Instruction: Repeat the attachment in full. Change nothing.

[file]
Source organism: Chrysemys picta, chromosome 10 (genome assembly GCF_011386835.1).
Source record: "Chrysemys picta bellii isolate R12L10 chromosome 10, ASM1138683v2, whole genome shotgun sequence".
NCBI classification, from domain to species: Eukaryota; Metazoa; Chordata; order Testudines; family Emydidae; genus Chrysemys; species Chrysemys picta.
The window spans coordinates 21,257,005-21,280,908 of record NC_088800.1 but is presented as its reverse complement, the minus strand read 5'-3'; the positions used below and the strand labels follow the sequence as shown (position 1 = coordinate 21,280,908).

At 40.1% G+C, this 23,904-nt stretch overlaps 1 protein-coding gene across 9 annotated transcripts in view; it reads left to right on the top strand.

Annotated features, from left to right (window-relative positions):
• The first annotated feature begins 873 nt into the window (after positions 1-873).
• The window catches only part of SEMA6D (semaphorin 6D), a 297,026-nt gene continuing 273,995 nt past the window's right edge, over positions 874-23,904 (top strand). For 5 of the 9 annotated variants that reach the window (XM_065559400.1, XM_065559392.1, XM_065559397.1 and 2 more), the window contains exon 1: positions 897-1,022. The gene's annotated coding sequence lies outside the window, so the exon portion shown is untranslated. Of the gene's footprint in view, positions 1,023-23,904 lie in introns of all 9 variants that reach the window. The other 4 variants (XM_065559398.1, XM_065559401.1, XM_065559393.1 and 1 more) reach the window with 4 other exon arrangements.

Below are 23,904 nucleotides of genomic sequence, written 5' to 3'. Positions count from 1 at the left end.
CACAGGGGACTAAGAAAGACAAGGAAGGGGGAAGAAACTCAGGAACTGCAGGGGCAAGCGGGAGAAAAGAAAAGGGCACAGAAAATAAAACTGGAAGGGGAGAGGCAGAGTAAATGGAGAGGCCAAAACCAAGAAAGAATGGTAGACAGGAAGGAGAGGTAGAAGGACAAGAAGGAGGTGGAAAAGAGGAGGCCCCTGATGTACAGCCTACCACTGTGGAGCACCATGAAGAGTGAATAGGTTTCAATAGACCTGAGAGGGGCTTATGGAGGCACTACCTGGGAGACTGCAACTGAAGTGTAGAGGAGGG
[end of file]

Source organism: Chrysemys picta, chromosome 10 (genome assembly GCF_011386835.1).
Source record: "Chrysemys picta bellii isolate R12L10 chromosome 10, ASM1138683v2, whole genome shotgun sequence".
NCBI classification, from domain to species: Eukaryota; Metazoa; Chordata; order Testudines; family Emydidae; genus Chrysemys; species Chrysemys picta.
The window spans coordinates 21,257,005-21,280,908 of record NC_088800.1 but is presented as its reverse complement, the minus strand read 5'-3'; the positions used below and the strand labels follow the sequence as shown (position 1 = coordinate 21,280,908).

At 40.1% G+C, this 23,904-nt stretch overlaps 1 protein-coding gene across 9 annotated transcripts in view; it reads left to right on the top strand.

Annotated features, from left to right (window-relative positions):
• The first annotated feature begins 873 nt into the window (after positions 1-873).
• The window catches only part of SEMA6D (semaphorin 6D), a 297,026-nt gene continuing 273,995 nt past the window's right edge, over positions 874-23,904 (top strand). For 5 of the 9 annotated variants that reach the window (XM_065559400.1, XM_065559392.1, XM_065559397.1 and 2 more), the window contains exon 1: positions 897-1,022. The gene's annotated coding sequence lies outside the window, so the exon portion shown is untranslated. Of the gene's footprint in view, positions 1,023-23,904 lie in introns of all 9 variants that reach the window. The other 4 variants (XM_065559398.1, XM_065559401.1, XM_065559393.1 and 1 more) reach the window with 4 other exon arrangements.

Below are 23,904 nucleotides of genomic sequence, written 5' to 3'. Positions count from 1 at the left end.
CACAGGGGACTAAGAAAGACAAGGAAGGGGGAAGAAACTCAGGAACTGCAGGGGCAAGCGGGAGAAAAGAAAAGGGCACAGAAAATAAAACTGGAAGGGGAGAGGCAGAGTAAATGGAGAGGCCAAAACCAAGAAAGAATGGTAGACAGGAAGGAGAGGTAGAAGGACAAGAAGGAGGTGGAAAAGAGGAGGCCCCTGATGTACAGCCTACCACTGTGGAGCACCATGAAGAGTGAATAGGTTTCAATAGACCTGAGAGGGGCTTATGGAGGCACTACCTGGGAGACTGCAACTGAAGTGTAGAGGAGGG